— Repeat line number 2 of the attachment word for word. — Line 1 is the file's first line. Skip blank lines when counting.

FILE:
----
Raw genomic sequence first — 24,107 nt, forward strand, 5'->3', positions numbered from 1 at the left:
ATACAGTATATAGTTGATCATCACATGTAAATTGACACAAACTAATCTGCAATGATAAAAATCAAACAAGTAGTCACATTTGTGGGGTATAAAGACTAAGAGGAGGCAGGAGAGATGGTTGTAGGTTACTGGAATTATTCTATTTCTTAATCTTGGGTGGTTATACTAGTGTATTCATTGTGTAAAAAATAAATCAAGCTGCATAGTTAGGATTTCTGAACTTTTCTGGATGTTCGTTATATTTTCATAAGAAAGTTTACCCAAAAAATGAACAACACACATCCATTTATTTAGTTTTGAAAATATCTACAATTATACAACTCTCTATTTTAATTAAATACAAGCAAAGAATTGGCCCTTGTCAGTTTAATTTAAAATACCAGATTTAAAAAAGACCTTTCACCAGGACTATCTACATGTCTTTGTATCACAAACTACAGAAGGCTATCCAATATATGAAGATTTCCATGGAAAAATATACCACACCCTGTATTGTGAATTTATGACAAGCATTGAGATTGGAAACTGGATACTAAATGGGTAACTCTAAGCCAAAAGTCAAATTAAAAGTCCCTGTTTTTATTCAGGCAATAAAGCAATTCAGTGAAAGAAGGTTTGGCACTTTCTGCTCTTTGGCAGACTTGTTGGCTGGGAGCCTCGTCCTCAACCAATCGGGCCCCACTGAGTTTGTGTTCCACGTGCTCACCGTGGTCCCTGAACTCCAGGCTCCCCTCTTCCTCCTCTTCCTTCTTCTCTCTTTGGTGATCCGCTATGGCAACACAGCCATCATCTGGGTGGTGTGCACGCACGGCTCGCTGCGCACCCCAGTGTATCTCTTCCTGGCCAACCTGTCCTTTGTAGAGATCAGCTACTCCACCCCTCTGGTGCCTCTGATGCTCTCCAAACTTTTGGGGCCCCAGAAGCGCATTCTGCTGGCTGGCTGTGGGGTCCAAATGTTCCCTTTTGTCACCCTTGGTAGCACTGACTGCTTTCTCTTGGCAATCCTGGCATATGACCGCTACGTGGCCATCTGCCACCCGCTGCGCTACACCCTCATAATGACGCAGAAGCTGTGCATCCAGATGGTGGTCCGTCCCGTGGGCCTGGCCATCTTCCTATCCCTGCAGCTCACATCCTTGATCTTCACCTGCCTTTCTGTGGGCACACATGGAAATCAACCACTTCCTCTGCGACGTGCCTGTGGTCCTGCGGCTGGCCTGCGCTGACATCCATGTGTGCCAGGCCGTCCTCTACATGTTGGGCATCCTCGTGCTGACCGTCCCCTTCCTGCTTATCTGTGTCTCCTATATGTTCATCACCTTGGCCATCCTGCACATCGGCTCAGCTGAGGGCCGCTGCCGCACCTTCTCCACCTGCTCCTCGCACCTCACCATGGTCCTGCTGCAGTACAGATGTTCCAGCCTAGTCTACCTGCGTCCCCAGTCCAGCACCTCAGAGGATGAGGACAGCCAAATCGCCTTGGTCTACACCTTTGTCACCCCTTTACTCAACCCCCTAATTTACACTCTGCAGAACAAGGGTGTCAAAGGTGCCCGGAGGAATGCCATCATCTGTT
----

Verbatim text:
ATACAGTATATAGTTGATCATCACATGTAAATTGACACAAACTAATCTGCAATGATAAAAATCAAACAAGTAGTCACATTTGTGGGGTATAAAGACTAAGAGGAGGCAGGAGAGATGGTTGTAGGTTACTGGAATTATTCTATTTCTTAATCTTGGGTGGTTATACTAGTGTATTCATTGTGTAAAAAATAAATCAAGCTGCATAGTTAGGATTTCTGAACTTTTCTGGATGTTCGTTATATTTTCATAAGAAAGTTTACCCAAAAAATGAACAACACACATCCATTTATTTAGTTTTGAAAATATCTACAATTATACAACTCTCTATTTTAATTAAATACAAGCAAAGAATTGGCCCTTGTCAGTTTAATTTAAAATACCAGATTTAAAAAAGACCTTTCACCAGGACTATCTACATGTCTTTGTATCACAAACTACAGAAGGCTATCCAATATATGAAGATTTCCATGGAAAAATATACCACACCCTGTATTGTGAATTTATGACAAGCATTGAGATTGGAAACTGGATACTAAATGGGTAACTCTAAGCCAAAAGTCAAATTAAAAGTCCCTGTTTTTATTCAGGCAATAAAGCAATTCAGTGAAAGAAGGTTTGGCACTTTCTGCTCTTTGGCAGACTTGTTGGCTGGGAGCCTCGTCCTCAACCAATCGGGCCCCACTGAGTTTGTGTTCCACGTGCTCACCGTGGTCCCTGAACTCCAGGCTCCCCTCTTCCTCCTCTTCCTTCTTCTCTCTTTGGTGATCCGCTATGGCAACACAGCCATCATCTGGGTGGTGTGCACGCACGGCTCGCTGCGCACCCCAGTGTATCTCTTCCTGGCCAACCTGTCCTTTGTAGAGATCAGCTACTCCACCCCTCTGGTGCCTCTGATGCTCTCCAAACTTTTGGGGCCCCAGAAGCGCATTCTGCTGGCTGGCTGTGGGGTCCAAATGTTCCCTTTTGTCACCCTTGGTAGCACTGACTGCTTTCTCTTGGCAATCCTGGCATATGACCGCTACGTGGCCATCTGCCACCCGCTGCGCTACACCCTCATAATGACGCAGAAGCTGTGCATCCAGATGGTGGTCCGTCCCGTGGGCCTGGCCATCTTCCTATCCCTGCAGCTCACATCCTTGATCTTCACCTGCCTTTCTGTGGGCACACATGGAAATCAACCACTTCCTCTGCGACGTGCCTGTGGTCCTGCGGCTGGCCTGCGCTGACATCCATGTGTGCCAGGCCGTCCTCTACATGTTGGGCATCCTCGTGCTGACCGTCCCCTTCCTGCTTATCTGTGTCTCCTATATGTTCATCACCTTGGCCATCCTGCACATCGGCTCAGCTGAGGGCCGCTGCCGCACCTTCTCCACCTGCTCCTCGCACCTCACCATGGTCCTGCTGCAGTACAGATGTTCCAGCCTAGTCTACCTGCGTCCCCAGTCCAGCACCTCAGAGGATGAGGACAGCCAAATCGCCTTGGTCTACACCTTTGTCACCCCTTTACTCAACCCCCTAATTTACACTCTGCAGAACAAGGGTGTCAAAGGTGCCCGGAGGAATGCCATCATCTGTT